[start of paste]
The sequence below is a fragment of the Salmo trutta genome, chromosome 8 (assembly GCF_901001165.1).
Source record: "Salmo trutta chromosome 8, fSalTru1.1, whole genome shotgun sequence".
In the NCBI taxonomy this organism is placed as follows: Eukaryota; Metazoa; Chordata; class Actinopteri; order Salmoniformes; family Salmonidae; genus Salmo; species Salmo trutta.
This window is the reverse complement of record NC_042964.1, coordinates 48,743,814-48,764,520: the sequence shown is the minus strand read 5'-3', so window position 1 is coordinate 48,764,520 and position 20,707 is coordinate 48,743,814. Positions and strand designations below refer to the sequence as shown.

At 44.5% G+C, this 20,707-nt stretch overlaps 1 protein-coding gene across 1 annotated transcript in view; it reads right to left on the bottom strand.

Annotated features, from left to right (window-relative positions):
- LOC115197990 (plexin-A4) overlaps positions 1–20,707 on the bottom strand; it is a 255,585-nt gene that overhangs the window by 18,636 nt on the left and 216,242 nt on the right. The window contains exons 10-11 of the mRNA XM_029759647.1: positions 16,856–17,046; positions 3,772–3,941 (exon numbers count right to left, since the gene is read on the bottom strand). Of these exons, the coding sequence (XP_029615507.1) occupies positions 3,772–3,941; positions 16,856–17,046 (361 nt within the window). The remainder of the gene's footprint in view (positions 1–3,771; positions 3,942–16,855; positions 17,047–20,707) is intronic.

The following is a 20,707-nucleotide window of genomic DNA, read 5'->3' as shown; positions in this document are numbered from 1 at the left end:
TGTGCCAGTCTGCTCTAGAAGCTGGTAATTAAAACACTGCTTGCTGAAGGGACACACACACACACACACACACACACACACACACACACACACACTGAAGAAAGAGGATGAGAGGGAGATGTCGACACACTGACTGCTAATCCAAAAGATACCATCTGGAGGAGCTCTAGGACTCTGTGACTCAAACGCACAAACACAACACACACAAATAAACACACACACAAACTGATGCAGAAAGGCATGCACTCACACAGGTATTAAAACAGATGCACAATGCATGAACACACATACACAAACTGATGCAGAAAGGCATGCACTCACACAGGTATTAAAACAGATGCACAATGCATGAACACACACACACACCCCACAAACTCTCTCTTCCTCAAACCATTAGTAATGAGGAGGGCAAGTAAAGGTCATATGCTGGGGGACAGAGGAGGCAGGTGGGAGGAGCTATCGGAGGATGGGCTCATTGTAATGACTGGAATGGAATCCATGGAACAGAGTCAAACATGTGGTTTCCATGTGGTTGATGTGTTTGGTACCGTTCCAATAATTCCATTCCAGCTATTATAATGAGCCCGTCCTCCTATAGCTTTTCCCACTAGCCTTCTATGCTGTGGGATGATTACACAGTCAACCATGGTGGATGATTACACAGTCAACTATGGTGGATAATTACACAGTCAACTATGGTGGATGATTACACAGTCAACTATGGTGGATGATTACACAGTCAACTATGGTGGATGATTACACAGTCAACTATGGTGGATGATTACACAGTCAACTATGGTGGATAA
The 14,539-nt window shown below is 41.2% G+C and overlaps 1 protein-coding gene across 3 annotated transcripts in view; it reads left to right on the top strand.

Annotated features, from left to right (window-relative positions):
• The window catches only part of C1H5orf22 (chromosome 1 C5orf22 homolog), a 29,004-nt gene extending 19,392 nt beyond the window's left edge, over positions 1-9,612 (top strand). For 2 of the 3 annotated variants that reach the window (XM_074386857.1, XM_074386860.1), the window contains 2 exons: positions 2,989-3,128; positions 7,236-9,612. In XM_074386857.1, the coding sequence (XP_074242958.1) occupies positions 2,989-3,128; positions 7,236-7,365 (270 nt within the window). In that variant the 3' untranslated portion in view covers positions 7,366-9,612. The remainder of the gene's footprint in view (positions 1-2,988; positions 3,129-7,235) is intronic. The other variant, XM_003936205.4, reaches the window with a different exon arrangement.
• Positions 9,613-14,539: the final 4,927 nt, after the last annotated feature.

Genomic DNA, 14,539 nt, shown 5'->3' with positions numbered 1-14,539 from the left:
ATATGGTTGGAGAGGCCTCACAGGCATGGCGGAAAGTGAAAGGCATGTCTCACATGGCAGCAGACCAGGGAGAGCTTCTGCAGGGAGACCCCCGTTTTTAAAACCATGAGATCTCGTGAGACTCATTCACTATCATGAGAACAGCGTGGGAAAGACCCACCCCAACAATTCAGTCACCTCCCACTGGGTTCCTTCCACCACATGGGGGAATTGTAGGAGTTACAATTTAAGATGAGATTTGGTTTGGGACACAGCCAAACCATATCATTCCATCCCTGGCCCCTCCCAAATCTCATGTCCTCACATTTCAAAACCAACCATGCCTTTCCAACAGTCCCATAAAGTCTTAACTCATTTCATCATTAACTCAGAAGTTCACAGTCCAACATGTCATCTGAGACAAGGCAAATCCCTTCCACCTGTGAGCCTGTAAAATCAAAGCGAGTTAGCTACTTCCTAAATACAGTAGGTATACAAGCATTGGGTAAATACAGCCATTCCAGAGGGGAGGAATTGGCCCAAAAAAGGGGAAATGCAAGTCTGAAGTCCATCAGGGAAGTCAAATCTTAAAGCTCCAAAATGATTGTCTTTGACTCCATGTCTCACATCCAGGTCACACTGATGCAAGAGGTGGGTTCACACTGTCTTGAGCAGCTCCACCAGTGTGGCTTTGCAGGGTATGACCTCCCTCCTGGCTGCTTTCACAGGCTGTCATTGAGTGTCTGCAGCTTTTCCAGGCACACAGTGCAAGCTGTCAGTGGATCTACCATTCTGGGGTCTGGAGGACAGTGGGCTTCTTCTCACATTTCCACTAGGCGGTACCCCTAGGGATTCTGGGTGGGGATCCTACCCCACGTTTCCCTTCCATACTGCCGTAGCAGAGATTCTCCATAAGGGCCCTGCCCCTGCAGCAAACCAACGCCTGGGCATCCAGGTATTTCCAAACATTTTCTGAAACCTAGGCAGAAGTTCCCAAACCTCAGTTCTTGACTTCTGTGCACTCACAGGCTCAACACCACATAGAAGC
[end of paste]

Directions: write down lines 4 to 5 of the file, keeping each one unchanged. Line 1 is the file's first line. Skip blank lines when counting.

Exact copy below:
This window is the reverse complement of record NC_042964.1, coordinates 48,743,814-48,764,520: the sequence shown is the minus strand read 5'-3', so window position 1 is coordinate 48,764,520 and position 20,707 is coordinate 48,743,814. Positions and strand designations below refer to the sequence as shown.

At 44.5% G+C, this 20,707-nt stretch overlaps 1 protein-coding gene across 1 annotated transcript in view; it reads right to left on the bottom strand.